An HVCC Nightmare

 | Comments Off on An HVCC Nightmare

Steve and Colleen found the ideal home, Along with 6 other people they made an offer equal to the 2 other top bids. Theirs was accepted due to comparative strength i.e. 20% down and over qualified.

All went well and the appraisal was ordered through an Appraisal Management Company (AMC) as required by the new HVCC regulation. As a result of this the appraisal was allocated to a company located in a town 60 miles away on the next County. and was performed by someone with no knowledge of the community in which the property is located. Their 1st effort was rejected by the AMC for reasons they refuse to share. The 2nd effort took 2 weeks to be delivered and valued the property $80,000 below the contract price. For comparable sales it used 3 Bank owned properties totally unlike the subject, and justified this in writing by stating  that  it was in a Distressed  neighborhood with ever increasing inventory and Lengthy Time to Sell statistics. Both of these were totally untrue.

The Buyers obtained a new appraisal from a local company which indicated the property was correctly valued at the contract price. I provided an MLS report clearly showing that the neighborhood had seen fewer new listings coming to market for 6 months in a row, and that the Average Time to Sell was 11 days. The AMC company said they would review based on this information but came back saying they saw no reason for change.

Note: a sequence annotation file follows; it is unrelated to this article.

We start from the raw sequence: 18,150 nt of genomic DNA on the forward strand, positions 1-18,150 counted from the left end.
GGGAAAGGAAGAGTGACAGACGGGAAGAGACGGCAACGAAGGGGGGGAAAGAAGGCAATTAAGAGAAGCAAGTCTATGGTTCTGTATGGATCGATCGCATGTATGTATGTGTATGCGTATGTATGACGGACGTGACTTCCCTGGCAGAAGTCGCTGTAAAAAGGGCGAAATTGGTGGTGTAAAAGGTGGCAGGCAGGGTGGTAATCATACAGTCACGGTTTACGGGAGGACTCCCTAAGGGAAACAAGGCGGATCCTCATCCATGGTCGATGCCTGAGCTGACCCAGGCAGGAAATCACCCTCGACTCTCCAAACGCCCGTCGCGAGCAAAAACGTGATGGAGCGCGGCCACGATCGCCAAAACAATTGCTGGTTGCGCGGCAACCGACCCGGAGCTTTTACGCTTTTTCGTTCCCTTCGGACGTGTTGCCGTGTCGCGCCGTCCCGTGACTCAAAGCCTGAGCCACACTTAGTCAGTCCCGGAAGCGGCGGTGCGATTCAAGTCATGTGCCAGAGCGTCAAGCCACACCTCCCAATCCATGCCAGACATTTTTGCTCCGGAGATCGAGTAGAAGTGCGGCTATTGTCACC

This effectively cancelled the transaction and the property went back on the market Monday morning. It had 3 offers above the previous contract price and was back in escrow with 2 back-ups by Tuesday evening.

In the meantime Steve and Colleen had to move out of the house they had been renting, put all their belongings in storage, and move in with parents.

All this is due to a new rule resulting from action by the State Attorney of New York against Fannie Mae and Freddie Mac. There was no congressional debate or vote by elected officials.

The AMC’s are totally unregulated and paid up front for the appraisal. They charge about $200 more than a traditional appraisal then invite bids for the job from any licensed appraiser regardless of location or local knowledge. Given that they keep any of the upfront payment that is not paid to the appraiser there is an obvious motivation for them to give the job to the lowest bidder regardless of qualification.

If you are unfortunate enough to have a similar experience please take the time to share it at www.PropertyUnitesUs.com where The NAR and CAMB are collecting ammunition to get this grossly written regulation modified or repealed.

Note: Just for information I find it very interesting that Banks are allowed to own an AMC. For example, Bank of America owns Landsafe, the perpetrators of this farce.

You can follow any responses to this entry through the RSS 2.0 feed. Both comments and pings are currently closed.

Comments are closed.